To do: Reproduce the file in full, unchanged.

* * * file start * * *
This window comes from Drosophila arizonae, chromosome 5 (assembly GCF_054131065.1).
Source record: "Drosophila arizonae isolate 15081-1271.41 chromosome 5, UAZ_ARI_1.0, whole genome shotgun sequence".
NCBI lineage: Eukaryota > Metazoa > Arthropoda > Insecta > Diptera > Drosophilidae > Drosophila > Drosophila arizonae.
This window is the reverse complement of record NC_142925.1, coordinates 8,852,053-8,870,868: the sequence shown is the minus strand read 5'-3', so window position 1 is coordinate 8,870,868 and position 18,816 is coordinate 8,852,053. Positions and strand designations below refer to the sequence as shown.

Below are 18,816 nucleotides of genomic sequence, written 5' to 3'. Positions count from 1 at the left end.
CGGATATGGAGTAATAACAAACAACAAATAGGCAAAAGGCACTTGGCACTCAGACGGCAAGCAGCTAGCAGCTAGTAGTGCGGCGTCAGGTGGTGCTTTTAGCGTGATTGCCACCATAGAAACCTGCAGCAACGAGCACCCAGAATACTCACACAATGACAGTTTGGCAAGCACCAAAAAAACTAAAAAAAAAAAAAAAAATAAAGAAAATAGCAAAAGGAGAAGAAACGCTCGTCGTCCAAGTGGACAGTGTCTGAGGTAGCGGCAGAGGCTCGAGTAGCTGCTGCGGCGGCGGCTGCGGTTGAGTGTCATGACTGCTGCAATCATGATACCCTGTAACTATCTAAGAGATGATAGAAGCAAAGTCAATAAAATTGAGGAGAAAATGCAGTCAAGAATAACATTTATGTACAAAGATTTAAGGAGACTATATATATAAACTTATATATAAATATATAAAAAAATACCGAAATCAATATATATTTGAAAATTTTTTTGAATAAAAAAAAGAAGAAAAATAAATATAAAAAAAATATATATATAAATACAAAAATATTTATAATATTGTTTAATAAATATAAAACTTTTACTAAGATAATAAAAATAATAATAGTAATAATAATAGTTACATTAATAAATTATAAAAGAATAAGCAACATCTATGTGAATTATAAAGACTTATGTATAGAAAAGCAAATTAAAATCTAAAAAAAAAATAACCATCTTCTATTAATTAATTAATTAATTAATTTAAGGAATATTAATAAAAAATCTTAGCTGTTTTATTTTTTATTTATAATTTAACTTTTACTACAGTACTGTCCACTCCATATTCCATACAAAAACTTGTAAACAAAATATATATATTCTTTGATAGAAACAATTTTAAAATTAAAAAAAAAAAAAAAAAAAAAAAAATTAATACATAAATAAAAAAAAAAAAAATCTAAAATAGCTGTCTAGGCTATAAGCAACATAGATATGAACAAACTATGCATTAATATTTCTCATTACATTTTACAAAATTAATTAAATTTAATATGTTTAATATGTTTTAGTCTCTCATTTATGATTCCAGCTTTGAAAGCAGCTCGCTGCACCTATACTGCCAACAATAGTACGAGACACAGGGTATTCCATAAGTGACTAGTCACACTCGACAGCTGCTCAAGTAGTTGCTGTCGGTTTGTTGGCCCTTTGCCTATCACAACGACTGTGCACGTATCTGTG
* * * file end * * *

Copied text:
This window comes from Drosophila arizonae, chromosome 5 (assembly GCF_054131065.1).
Source record: "Drosophila arizonae isolate 15081-1271.41 chromosome 5, UAZ_ARI_1.0, whole genome shotgun sequence".
NCBI lineage: Eukaryota > Metazoa > Arthropoda > Insecta > Diptera > Drosophilidae > Drosophila > Drosophila arizonae.
This window is the reverse complement of record NC_142925.1, coordinates 8,852,053-8,870,868: the sequence shown is the minus strand read 5'-3', so window position 1 is coordinate 8,870,868 and position 18,816 is coordinate 8,852,053. Positions and strand designations below refer to the sequence as shown.

Below are 18,816 nucleotides of genomic sequence, written 5' to 3'. Positions count from 1 at the left end.
CGGATATGGAGTAATAACAAACAACAAATAGGCAAAAGGCACTTGGCACTCAGACGGCAAGCAGCTAGCAGCTAGTAGTGCGGCGTCAGGTGGTGCTTTTAGCGTGATTGCCACCATAGAAACCTGCAGCAACGAGCACCCAGAATACTCACACAATGACAGTTTGGCAAGCACCAAAAAAACTAAAAAAAAAAAAAAAAATAAAGAAAATAGCAAAAGGAGAAGAAACGCTCGTCGTCCAAGTGGACAGTGTCTGAGGTAGCGGCAGAGGCTCGAGTAGCTGCTGCGGCGGCGGCTGCGGTTGAGTGTCATGACTGCTGCAATCATGATACCCTGTAACTATCTAAGAGATGATAGAAGCAAAGTCAATAAAATTGAGGAGAAAATGCAGTCAAGAATAACATTTATGTACAAAGATTTAAGGAGACTATATATATAAACTTATATATAAATATATAAAAAAATACCGAAATCAATATATATTTGAAAATTTTTTTGAATAAAAAAAAGAAGAAAAATAAATATAAAAAAAATATATATATAAATACAAAAATATTTATAATATTGTTTAATAAATATAAAACTTTTACTAAGATAATAAAAATAATAATAGTAATAATAATAGTTACATTAATAAATTATAAAAGAATAAGCAACATCTATGTGAATTATAAAGACTTATGTATAGAAAAGCAAATTAAAATCTAAAAAAAAAATAACCATCTTCTATTAATTAATTAATTAATTAATTTAAGGAATATTAATAAAAAATCTTAGCTGTTTTATTTTTTATTTATAATTTAACTTTTACTACAGTACTGTCCACTCCATATTCCATACAAAAACTTGTAAACAAAATATATATATTCTTTGATAGAAACAATTTTAAAATTAAAAAAAAAAAAAAAAAAAAAAAAATTAATACATAAATAAAAAAAAAAAAAATCTAAAATAGCTGTCTAGGCTATAAGCAACATAGATATGAACAAACTATGCATTAATATTTCTCATTACATTTTACAAAATTAATTAAATTTAATATGTTTAATATGTTTTAGTCTCTCATTTATGATTCCAGCTTTGAAAGCAGCTCGCTGCACCTATACTGCCAACAATAGTACGAGACACAGGGTATTCCATAAGTGACTAGTCACACTCGACAGCTGCTCAAGTAGTTGCTGTCGGTTTGTTGGCCCTTTGCCTATCACAACGACTGTGCACGTATCTGTG